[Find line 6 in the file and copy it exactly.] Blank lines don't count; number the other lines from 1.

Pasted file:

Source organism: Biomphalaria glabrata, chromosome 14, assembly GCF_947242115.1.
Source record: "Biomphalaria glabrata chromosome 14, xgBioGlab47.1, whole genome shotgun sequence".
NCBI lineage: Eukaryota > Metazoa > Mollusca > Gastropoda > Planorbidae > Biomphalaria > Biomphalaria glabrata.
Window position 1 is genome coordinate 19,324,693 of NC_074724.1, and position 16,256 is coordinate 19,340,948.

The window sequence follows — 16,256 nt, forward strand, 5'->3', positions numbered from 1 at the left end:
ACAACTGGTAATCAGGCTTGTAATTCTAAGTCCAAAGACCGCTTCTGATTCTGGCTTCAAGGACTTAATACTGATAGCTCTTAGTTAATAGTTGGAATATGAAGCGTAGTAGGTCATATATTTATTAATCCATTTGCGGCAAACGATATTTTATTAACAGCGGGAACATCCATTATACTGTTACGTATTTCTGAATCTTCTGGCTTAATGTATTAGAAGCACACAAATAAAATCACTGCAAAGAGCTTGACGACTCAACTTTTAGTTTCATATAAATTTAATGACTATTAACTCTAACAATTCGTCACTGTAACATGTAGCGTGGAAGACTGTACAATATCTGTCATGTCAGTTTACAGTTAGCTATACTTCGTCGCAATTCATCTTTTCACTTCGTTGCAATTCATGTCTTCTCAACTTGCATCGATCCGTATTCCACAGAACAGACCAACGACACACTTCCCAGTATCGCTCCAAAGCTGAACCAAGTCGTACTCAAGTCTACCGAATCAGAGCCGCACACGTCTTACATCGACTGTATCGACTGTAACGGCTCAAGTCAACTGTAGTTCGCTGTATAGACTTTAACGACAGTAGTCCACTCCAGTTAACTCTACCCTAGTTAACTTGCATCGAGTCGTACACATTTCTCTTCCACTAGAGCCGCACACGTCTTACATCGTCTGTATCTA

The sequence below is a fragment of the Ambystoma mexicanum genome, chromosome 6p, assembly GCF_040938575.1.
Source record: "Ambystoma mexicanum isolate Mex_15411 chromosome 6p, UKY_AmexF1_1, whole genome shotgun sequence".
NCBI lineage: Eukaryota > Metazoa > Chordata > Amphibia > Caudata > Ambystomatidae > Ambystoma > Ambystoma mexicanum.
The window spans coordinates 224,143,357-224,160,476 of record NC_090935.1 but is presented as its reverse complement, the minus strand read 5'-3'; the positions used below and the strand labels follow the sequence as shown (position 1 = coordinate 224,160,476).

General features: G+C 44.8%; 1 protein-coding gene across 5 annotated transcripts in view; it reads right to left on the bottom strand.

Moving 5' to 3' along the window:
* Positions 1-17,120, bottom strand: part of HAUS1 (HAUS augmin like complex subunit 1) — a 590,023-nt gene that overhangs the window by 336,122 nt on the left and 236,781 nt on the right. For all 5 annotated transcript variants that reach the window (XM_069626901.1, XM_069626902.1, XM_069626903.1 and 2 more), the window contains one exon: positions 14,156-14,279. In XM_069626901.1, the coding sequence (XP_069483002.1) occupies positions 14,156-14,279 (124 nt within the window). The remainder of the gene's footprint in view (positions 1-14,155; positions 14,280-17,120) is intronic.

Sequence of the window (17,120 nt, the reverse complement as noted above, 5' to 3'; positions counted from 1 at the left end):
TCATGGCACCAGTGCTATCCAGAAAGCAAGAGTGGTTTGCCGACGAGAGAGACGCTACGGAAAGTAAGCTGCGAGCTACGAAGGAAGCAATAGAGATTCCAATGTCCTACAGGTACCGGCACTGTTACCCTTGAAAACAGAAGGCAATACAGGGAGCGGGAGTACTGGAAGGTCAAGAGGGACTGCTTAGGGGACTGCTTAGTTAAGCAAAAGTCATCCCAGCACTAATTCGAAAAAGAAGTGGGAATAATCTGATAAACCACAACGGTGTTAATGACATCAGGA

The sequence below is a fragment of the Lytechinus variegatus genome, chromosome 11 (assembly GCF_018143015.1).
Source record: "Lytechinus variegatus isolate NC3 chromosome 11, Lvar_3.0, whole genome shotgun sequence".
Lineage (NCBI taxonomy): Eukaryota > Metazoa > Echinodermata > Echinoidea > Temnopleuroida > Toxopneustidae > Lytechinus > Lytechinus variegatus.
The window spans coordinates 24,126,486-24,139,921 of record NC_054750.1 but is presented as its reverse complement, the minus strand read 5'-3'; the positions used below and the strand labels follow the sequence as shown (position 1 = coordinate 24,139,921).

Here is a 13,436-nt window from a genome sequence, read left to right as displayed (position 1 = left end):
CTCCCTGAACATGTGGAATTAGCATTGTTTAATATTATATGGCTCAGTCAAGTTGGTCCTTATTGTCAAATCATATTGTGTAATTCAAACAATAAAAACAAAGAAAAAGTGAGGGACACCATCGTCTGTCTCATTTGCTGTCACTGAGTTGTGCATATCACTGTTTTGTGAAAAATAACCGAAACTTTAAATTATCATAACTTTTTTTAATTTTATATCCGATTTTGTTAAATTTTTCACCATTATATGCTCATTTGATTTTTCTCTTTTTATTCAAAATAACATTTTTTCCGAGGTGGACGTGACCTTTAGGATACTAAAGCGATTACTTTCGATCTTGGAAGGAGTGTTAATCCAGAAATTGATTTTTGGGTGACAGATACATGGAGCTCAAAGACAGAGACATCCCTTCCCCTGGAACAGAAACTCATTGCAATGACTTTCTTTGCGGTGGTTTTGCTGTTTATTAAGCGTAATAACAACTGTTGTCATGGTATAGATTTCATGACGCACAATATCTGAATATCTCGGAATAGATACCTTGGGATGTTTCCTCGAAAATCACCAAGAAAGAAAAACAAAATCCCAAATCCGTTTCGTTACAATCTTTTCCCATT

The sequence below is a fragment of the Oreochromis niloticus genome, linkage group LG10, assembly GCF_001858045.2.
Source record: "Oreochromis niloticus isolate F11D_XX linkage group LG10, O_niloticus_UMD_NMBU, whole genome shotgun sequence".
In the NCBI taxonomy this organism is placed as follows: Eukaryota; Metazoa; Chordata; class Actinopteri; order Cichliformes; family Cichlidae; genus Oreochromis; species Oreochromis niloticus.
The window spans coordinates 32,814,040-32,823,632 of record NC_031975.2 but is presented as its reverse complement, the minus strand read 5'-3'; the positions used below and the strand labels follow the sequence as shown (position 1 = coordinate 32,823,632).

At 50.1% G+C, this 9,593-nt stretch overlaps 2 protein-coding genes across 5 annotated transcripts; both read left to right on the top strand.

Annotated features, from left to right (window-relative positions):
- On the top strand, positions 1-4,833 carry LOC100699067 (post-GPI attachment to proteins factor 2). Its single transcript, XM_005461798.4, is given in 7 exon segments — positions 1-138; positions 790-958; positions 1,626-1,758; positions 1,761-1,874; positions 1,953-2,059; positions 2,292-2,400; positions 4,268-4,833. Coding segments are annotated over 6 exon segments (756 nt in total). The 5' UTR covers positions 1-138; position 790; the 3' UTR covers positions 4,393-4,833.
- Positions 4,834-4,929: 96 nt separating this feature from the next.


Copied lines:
ACAACTGGTAATCAGGCTTGTAATTCTAAGTCCAAAGACCGCTTCTGATTCTGGCTTCAAGGACTTAATACTGATAGCTCTTAGTTAATAGTTGGAATATGAAGCGTAGTAGGTCATATATTTATTAATCCATTTGCGGCAAACGATATTTTATTAACAGCGGGAACATCCATTATACTGTTACGTATTTCTGAATCTTCTGGCTTAATGTATTAGAAGCACACAAATAAAATCACTGCAAAGAGCTTGACGACTCAACTTTTAGTTTCATATAAATTTAATGACTATTAACTCTAACAATTCGTCACTGTAACATGTAGCGTGGAAGACTGTACAATATCTGTCATGTCAGTTTACAGTTAGCTATACTTCGTCGCAATTCATCTTTTCACTTCGTTGCAATTCATGTCTTCTCAACTTGCATCGATCCGTATTCCACAGAACAGACCAACGACACACTTCCCAGTATCGCTCCAAAGCTGAACCAAGTCGTACTCAAGTCTACCGAATCAGAGCCGCACACGTCTTACATCGACTGTATCGACTGTAACGGCTCAAGTCAACTGTAGTTCGCTGTATAGACTTTAACGACAGTAGTCCACTCCAGTTAACTCTACCCTAGTTAACTTGCATCGAGTCGTACACATTTCTCTTCCACTAGAGCCGCACACGTCTTACATCGTCTGTATCTA